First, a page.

If you love the kind of rich, tasty beef that melts in your mouth and leaves you wanting more, slow cooking should be one of your favourite moves in the kitchen.

From simple casseroles and stews packed with flavour to more extravagant curries, a quick chilli, soups and so much more, cooking low and slow offers great versatility, convenience and superb depth of flavour every time.

Advertisement

Peter Augustus Craft Butcher in Brisbane

Advertisement

Peter Augustus craft butcher in Brisbane

Why slow cook?

One of the greatest things about slow cooking beef is that it guarantees juicy tenderness. You can use the tougher cuts of beef – such as chuck steak and topside – which are naturally more robust as they come from well-used muscles on the animal, and still find they’ll be transformed into juicy morsels that will literally fall off your fork.

Why? Because the nature of cooking on a low heat for an extended period of time in fluid encourages the breakdown of the connective tissues, including the protein collagen, which makes the meat tough when cooked quickly. As the tougher, cheaper cuts of beef can also be fattier, this also helps to ensure the beef won’t dry out while adding extra flavour.

Best cuts of beef for slow cooking

To get the most out of the slow-cooking technique, use chuck steak, round steak, blade steak, topside, silverside, skirt steak, or (gravy) beef for results you’ll love.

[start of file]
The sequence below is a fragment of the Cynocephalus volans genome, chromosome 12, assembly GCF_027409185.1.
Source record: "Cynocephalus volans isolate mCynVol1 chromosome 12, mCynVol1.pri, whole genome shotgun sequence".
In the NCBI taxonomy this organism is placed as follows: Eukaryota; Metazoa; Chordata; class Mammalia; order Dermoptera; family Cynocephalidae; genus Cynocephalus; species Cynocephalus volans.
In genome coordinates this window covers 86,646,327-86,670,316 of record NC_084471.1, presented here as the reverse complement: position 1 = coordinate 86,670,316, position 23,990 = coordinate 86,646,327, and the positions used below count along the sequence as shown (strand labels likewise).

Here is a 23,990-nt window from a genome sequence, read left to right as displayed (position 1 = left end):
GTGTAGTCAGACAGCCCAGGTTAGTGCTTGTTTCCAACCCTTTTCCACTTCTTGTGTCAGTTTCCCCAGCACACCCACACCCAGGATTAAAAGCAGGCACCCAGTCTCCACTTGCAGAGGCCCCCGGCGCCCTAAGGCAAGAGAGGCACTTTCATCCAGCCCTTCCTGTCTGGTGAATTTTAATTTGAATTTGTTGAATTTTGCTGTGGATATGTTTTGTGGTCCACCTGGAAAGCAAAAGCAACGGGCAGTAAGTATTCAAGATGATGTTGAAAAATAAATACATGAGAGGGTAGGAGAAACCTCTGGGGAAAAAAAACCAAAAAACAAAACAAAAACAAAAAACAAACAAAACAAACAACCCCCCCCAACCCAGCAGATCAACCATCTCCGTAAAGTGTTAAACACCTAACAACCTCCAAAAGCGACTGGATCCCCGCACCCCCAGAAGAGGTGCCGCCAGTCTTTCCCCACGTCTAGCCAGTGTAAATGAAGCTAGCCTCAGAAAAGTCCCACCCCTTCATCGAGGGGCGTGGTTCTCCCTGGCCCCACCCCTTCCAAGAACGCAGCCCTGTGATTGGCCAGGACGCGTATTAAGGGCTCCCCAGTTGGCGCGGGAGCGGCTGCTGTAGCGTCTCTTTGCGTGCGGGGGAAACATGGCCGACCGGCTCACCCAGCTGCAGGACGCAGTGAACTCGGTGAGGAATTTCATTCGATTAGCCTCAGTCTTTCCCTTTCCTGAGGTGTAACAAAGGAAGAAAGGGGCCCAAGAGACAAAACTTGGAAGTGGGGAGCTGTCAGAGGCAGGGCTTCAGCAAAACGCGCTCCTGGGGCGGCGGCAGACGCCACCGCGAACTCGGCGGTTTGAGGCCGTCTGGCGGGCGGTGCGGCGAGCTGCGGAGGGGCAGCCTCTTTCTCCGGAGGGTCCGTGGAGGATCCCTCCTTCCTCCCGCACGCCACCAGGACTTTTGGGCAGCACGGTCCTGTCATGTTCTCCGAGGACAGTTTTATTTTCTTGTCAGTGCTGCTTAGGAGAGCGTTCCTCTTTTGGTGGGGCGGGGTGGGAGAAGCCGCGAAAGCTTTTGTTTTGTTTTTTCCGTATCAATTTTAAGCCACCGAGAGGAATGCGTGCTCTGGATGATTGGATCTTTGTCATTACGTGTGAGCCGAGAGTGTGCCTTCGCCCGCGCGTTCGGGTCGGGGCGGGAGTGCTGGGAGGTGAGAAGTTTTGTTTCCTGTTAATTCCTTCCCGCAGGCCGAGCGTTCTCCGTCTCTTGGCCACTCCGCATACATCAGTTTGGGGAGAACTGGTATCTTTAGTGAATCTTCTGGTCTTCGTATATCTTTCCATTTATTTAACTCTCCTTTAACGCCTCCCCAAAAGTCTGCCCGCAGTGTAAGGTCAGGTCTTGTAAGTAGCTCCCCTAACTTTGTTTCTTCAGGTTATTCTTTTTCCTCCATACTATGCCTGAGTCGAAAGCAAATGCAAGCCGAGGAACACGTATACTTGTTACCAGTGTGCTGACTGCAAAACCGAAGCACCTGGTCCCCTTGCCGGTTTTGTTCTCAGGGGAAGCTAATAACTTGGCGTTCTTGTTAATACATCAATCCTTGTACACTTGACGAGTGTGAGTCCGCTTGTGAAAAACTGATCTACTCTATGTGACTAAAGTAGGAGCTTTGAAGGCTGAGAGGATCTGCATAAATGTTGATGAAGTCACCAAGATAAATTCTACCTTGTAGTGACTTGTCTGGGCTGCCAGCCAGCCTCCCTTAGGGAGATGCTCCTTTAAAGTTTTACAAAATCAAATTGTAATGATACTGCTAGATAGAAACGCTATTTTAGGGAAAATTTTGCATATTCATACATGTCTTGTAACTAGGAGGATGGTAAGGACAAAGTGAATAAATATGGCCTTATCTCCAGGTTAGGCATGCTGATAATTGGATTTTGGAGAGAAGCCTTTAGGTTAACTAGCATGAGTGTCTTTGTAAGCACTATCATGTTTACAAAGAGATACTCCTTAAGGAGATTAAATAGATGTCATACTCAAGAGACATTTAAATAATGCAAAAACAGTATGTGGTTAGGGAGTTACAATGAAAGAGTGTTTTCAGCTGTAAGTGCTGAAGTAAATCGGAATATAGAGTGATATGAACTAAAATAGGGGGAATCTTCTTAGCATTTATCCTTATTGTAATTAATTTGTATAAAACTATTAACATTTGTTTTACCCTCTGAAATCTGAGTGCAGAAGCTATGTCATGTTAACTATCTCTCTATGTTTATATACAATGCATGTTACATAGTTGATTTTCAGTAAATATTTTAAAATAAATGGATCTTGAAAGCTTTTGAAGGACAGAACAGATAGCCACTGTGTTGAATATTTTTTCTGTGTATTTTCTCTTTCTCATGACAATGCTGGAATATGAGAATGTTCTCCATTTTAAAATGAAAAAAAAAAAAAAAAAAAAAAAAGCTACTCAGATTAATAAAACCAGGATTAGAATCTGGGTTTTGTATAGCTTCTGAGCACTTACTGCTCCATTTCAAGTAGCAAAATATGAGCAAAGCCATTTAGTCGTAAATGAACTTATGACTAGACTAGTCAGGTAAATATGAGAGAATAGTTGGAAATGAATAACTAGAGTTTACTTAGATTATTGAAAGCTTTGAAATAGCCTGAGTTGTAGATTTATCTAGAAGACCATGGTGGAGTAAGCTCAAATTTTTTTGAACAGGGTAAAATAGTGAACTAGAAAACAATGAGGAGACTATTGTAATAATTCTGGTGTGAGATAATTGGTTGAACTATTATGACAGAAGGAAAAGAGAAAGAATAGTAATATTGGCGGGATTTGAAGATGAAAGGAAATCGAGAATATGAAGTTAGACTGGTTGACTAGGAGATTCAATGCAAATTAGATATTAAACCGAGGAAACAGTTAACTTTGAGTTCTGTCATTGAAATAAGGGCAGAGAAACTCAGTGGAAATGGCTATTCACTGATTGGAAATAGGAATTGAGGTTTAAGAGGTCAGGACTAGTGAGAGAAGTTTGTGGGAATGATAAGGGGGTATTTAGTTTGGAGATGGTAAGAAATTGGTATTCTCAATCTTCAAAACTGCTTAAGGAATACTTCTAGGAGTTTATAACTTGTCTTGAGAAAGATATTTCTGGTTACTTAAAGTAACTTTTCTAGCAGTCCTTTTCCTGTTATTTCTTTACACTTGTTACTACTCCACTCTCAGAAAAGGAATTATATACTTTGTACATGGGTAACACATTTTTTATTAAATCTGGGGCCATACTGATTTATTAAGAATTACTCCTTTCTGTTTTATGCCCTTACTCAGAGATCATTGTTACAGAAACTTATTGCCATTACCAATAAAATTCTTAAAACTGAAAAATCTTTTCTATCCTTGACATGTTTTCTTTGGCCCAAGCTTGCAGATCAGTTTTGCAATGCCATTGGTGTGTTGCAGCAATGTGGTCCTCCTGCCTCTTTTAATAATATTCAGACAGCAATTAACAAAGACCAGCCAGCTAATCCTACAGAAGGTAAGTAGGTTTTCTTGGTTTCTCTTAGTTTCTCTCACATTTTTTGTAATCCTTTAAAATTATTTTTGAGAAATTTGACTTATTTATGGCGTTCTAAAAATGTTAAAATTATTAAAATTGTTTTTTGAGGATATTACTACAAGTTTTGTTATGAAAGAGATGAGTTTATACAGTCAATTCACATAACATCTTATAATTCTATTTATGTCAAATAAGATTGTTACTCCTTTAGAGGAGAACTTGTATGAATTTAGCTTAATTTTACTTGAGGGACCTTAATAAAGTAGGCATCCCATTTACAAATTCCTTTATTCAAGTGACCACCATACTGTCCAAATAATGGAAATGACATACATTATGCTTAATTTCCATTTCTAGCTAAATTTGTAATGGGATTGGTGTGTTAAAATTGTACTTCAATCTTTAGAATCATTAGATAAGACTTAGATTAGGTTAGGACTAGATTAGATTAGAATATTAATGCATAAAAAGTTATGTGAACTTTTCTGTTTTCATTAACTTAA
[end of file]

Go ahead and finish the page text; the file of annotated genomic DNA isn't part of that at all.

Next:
Another perfect beef cut for slow cooking is brisket, which is great for shredding as it literally pulls apart once cooked – like this slow-cooked pulled beef brisket recipe which tastes great in tacos, rich pastas, brisket bowls and more delicious variations.

Read next: Beef brisket 5 ways: Top recipes to try at home 

Where possible, look for pieces of meat that are on the bone or marbled. And if you have a few snags to use up, you can always throw them into the slow cooker too.

Tips for slow cooking success

To get the best result with your beef in the slow cooker, follow these tips for success:

  1. Brown the beef first. If you’re not using a slow cooker, do this in the pot you’ll be cooking in (a cast-iron flameproof casserole dish with a tight-fitting lid is best) to ensure you retain all the juices and get achieve maximum flavour.
  2. When seasoning, add just a little at the start and then, if still required, adjust to taste before serving. As slow cooking encourages the reduction of liquid, the flavours can become very concentrated.
  3. Don’t overfill the pot, as very little steam escapes.
  4. Keep the lid on at all times. Slow cooking times require the building up of a consistent heat to cook meat and make it deliciously tender. The liquid should just tremble at the centre of the pot – not bubble vigorously.
  5. You can always make the dish the day before you plan to eat it to enhance the flavour and tenderness.

Other benefits of slow cooking

Slow-cooking offers many benefits, beyond the melt-in-your-mouth texture and hearty flavour. Perhaps one of the favourite reasons people turn to this cooking method is because it’s so easy and hassle-free – once the prep work is done and all the ingredients are in the slow cooker, you can safely leave it to simmer away for hours until it’s ready.

Better yet, the best cuts for slow cooking generally tend to be cheaper, so it’s great for the budget. To add to that, the “one-pot wonder” approach requires very few utensils so slow cooking is wonderfully easy to clean up after too.

Like to cook in bulk? Slow cooking is a great way to prepare large batches that you can easily freeze in portions for later – for those late work days, busy weekends and emergency backup meal moments.

Read next: 24 hour sous vide beef short ribs